Across the three states, more than 5.8 million acres have now burned - a combined area larger than New Jersey. Containment on many of the fires is still ongoing, but firefighters have been working relentlessly and under straining conditions. Finally, a couple weeks ago, the Bay Area started seeing healthy AQI levels again. Since Priscilla and I hadn't been able to travel since the start of the pandemic, we had planned a trip to Yosemite from September 26-29. We booked this a week before the start of the fires. Unfortunately, Yosemite air quality has been greatly impacted by the nearby Creek Fire, and there are a couple smaller fires burning inside of Yosemite itself, so the park was closed for about a week prior to our scheduled trip. We decided that we should go down to LA instead, so we drove down last Saturday and stayed until yesterday. Since Priscilla's parents are older and thus more at risk to covid, we saw them first for two days, followed by my parents for the latter two days. We also got to have dinner with my brother and his family. It was nice to be able to see family again; we hadn't seen them in person since the start of the pandemic.

While the Bay Area has been seeing healthier air than LA as of late, that's now changed thanks to the Glass Fire in Napa and Sonoma which started on Sunday. Air quality all around the bay is now back in the "unhealthy" range. People are getting fire fatigue, and those having to evacuate and go to shelters have the added danger of exposure to the virus in the middle of this pandemic. Things could be worse, but they have not been great. And weather conditions and wildfires are probably just going to get more extreme with time thanks to global warming. In all of this, while the future can look bleak and hopeless, we as Christians must remember that while we are stewards of this world and its resources, that ultimately man is sinful and creation is fallen, and our hope must be in our Creator who will redeem all things.
Reversion - Saturday, June 27, 2020
In last week's post, I mentioned the challenges of working in the office during the current crisis but that I hoped to stick it out for a couple days. Well, after two days total I decided to revert to working from home. Not having much that I could eat and having to wear a mask the whole time in the office were too burdensome (and half the time while I was at my desk with nobody around, I either wasn't wearing the mask or didn't have it covering my nose).

Everyone else on my team had already elected to continue working from home. And this week, due to the rising number of coronavirus cases both nationally and statewide, Pure decided to roll back the reintegration plan and require all employees, except essential staff, to revert to working from home again.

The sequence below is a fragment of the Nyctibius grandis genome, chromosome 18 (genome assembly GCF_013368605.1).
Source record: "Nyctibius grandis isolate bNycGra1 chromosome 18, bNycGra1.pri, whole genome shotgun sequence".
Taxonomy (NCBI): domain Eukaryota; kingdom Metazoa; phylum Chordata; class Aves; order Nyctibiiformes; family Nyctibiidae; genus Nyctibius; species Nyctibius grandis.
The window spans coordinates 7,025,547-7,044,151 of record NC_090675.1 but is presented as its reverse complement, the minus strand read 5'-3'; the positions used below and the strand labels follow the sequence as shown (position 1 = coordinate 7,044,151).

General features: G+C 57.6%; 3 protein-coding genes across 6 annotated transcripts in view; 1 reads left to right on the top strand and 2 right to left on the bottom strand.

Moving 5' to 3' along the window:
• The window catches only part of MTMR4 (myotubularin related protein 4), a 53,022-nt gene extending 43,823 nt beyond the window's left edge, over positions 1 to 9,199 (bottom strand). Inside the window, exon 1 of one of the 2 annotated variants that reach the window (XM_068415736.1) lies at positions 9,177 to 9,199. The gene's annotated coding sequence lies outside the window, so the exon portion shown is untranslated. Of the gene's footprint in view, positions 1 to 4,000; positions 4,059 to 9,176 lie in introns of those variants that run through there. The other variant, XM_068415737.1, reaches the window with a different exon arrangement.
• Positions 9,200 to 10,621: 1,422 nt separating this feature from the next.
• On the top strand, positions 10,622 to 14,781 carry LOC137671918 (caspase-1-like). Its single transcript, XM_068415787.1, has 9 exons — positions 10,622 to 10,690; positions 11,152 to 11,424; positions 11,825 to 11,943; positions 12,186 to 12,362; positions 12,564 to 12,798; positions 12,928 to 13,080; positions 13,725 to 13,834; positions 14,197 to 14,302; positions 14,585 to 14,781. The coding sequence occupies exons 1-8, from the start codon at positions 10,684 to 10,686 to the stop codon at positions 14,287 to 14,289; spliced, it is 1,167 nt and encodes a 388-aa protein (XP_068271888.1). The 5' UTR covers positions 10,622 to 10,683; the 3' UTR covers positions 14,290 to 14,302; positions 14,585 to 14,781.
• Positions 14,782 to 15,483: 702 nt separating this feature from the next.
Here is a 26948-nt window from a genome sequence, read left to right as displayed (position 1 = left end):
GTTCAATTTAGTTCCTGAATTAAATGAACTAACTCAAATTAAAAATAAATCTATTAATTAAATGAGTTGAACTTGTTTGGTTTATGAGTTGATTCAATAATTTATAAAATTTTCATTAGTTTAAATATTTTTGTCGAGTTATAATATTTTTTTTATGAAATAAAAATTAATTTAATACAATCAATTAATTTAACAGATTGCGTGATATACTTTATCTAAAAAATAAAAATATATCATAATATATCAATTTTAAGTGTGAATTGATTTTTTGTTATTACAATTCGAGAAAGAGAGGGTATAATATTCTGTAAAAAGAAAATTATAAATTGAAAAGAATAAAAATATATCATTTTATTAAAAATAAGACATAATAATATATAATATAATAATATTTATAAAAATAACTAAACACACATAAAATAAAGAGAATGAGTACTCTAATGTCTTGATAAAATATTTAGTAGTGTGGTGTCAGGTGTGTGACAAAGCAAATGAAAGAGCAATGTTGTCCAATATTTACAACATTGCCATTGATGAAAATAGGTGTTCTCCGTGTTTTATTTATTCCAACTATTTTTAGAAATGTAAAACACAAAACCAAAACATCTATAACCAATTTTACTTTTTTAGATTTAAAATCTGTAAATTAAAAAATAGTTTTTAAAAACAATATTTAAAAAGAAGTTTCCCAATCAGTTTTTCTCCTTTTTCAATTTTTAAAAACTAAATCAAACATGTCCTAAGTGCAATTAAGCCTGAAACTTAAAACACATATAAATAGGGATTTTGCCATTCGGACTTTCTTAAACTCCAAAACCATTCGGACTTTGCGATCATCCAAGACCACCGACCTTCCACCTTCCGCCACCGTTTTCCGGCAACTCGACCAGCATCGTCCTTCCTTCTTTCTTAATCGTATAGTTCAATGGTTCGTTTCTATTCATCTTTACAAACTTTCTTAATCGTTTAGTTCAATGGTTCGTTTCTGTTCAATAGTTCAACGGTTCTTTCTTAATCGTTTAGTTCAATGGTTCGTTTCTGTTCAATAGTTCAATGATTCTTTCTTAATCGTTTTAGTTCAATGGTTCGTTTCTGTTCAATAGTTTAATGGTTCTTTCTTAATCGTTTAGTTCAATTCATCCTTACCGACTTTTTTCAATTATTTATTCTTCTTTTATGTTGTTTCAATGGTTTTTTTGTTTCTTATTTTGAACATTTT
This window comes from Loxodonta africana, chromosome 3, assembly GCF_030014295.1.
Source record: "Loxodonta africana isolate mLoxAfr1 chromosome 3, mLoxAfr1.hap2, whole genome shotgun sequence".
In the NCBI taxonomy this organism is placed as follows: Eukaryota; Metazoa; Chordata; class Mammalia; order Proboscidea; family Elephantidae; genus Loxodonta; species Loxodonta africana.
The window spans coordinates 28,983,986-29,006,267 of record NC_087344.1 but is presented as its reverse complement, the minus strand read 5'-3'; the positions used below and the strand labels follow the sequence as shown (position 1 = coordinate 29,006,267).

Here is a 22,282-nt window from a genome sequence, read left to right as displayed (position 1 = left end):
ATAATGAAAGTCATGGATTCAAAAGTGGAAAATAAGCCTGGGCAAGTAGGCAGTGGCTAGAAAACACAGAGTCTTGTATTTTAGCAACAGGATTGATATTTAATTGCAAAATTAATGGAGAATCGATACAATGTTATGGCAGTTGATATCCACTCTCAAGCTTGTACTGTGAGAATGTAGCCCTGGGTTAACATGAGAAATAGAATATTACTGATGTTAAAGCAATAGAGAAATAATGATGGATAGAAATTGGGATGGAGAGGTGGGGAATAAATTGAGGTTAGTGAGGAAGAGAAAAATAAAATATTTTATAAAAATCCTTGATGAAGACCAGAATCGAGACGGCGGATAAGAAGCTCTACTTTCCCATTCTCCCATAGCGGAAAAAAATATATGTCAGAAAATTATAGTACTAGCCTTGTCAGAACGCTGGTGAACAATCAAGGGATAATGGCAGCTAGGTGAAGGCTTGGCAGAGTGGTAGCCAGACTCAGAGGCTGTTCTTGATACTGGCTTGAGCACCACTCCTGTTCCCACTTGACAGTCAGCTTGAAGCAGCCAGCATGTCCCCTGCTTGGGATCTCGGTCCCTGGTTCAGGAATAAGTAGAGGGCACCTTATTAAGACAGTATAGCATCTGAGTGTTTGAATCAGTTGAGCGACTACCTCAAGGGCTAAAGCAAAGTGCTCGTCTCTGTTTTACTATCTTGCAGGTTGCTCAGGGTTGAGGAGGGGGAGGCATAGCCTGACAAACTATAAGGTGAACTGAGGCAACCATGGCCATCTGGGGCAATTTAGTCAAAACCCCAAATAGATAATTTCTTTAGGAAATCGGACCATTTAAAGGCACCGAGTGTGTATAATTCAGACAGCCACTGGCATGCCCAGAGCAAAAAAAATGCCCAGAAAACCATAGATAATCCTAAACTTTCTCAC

Today, with 44,782 new cases reported, the US set the single-day record for new cases for the fifth day in a row. For comparison, the number of daily new cases was less than half this number at the beginning of the month. Cases are spiking in western and southern states, California included. But it's encouraging to see that New York, where things seemed out of control in April, has appeared to have flattened the curve since then.

The spike in cases is likely due to states reopening, though people not taking as many precautions is probably a large contributor. One need only look around to see the signs. When we visited Santana Row mid-June, it felt like there were way too many people there, and many people didn't seem to be socially distancing or wearing masks. When I went running at Rancho San Antonio (an extremely popular hiking spot) last weekend, the trails were crowded and only about 25% of people were wearing a mask. It seems like the fact that we're reopening, plus some quarantine fatigue, has caused people to let their guard down, and now we're starting to see the consequences of that. Half of the new cases in recent weeks have been in adults under the age of 35, a worrying trend.

Personally, I'm not taking chances. I keep a cloth mask with me when running in an area where social distancing is not always possible, and I'll put it on when someone is approaching. And when going into stores, I've started wearing an N95 mask and a cloth mask over it - partly for the double protection, and partly to cover up the N95 mask because there seems to be a stigma against non-medical personnel having/wearing them due to shortages. We bought two N95 masks 2 years ago when NorCal was experiencing large-scale wildfires, but I don't want people getting the wrong idea.

At the current rate, I expect the crisis to get a lot worse before it starts getting better. Young people might continue not socially distancing and unknowingly catch the virus and spread it to others. We could be past the inflection point where the exponential spread of the virus really starts to accelerate. States could scale back their reopening efforts and shut down again, causing new economic woes that compound the earlier ones. Bay Area companies could very well require employees to work from home for the rest of the year. There's so much uncertainty now. But, places like New York (where all parts of the state have reopened to some degree) are proof that things can turn around, but it requires everyone to work together.
Back to the Office? - Tuesday, June 16, 2020